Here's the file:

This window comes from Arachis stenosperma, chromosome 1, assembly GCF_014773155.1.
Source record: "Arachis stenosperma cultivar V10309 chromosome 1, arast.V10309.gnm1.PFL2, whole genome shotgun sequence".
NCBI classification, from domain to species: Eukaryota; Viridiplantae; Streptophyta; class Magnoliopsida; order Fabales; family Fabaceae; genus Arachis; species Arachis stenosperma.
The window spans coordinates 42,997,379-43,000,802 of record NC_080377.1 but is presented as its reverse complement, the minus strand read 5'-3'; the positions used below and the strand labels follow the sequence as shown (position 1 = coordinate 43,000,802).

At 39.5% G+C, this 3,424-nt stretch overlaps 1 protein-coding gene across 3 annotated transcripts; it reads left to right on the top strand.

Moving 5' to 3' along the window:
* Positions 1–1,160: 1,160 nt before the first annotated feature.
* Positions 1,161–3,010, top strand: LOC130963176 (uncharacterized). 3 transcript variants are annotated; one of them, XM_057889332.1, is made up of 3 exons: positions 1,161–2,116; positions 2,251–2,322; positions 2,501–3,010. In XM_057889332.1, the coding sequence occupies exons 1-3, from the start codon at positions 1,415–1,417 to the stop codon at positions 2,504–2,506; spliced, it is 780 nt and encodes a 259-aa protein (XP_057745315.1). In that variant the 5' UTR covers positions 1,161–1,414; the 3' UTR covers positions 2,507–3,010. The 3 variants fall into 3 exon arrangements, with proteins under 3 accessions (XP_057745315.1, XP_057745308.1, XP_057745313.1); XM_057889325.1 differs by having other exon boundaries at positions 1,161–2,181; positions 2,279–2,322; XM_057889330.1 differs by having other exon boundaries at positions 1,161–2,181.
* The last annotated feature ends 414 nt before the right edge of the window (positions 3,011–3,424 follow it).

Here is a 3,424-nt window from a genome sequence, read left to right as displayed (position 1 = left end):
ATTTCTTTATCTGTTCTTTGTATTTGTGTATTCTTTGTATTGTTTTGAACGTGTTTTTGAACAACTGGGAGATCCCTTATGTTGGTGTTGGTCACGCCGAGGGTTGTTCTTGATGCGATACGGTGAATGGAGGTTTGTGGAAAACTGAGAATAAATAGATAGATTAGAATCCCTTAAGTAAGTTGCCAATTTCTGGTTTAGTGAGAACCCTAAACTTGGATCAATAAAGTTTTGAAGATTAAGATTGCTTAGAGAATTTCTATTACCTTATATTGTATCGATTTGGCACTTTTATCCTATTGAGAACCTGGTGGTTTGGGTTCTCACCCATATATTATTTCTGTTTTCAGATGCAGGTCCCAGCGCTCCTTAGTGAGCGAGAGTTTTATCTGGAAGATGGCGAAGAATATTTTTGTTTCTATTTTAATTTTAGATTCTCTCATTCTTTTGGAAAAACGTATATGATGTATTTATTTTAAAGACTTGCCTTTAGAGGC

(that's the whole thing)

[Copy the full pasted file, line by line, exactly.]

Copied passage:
This window comes from Arachis stenosperma, chromosome 1, assembly GCF_014773155.1.
Source record: "Arachis stenosperma cultivar V10309 chromosome 1, arast.V10309.gnm1.PFL2, whole genome shotgun sequence".
NCBI classification, from domain to species: Eukaryota; Viridiplantae; Streptophyta; class Magnoliopsida; order Fabales; family Fabaceae; genus Arachis; species Arachis stenosperma.
The window spans coordinates 42,997,379-43,000,802 of record NC_080377.1 but is presented as its reverse complement, the minus strand read 5'-3'; the positions used below and the strand labels follow the sequence as shown (position 1 = coordinate 43,000,802).

At 39.5% G+C, this 3,424-nt stretch overlaps 1 protein-coding gene across 3 annotated transcripts; it reads left to right on the top strand.

Moving 5' to 3' along the window:
* Positions 1–1,160: 1,160 nt before the first annotated feature.
* Positions 1,161–3,010, top strand: LOC130963176 (uncharacterized). 3 transcript variants are annotated; one of them, XM_057889332.1, is made up of 3 exons: positions 1,161–2,116; positions 2,251–2,322; positions 2,501–3,010. In XM_057889332.1, the coding sequence occupies exons 1-3, from the start codon at positions 1,415–1,417 to the stop codon at positions 2,504–2,506; spliced, it is 780 nt and encodes a 259-aa protein (XP_057745315.1). In that variant the 5' UTR covers positions 1,161–1,414; the 3' UTR covers positions 2,507–3,010. The 3 variants fall into 3 exon arrangements, with proteins under 3 accessions (XP_057745315.1, XP_057745308.1, XP_057745313.1); XM_057889325.1 differs by having other exon boundaries at positions 1,161–2,181; positions 2,279–2,322; XM_057889330.1 differs by having other exon boundaries at positions 1,161–2,181.
* The last annotated feature ends 414 nt before the right edge of the window (positions 3,011–3,424 follow it).

Here is a 3,424-nt window from a genome sequence, read left to right as displayed (position 1 = left end):
ATTTCTTTATCTGTTCTTTGTATTTGTGTATTCTTTGTATTGTTTTGAACGTGTTTTTGAACAACTGGGAGATCCCTTATGTTGGTGTTGGTCACGCCGAGGGTTGTTCTTGATGCGATACGGTGAATGGAGGTTTGTGGAAAACTGAGAATAAATAGATAGATTAGAATCCCTTAAGTAAGTTGCCAATTTCTGGTTTAGTGAGAACCCTAAACTTGGATCAATAAAGTTTTGAAGATTAAGATTGCTTAGAGAATTTCTATTACCTTATATTGTATCGATTTGGCACTTTTATCCTATTGAGAACCTGGTGGTTTGGGTTCTCACCCATATATTATTTCTGTTTTCAGATGCAGGTCCCAGCGCTCCTTAGTGAGCGAGAGTTTTATCTGGAAGATGGCGAAGAATATTTTTGTTTCTATTTTAATTTTAGATTCTCTCATTCTTTTGGAAAAACGTATATGATGTATTTATTTTAAAGACTTGCCTTTAGAGGC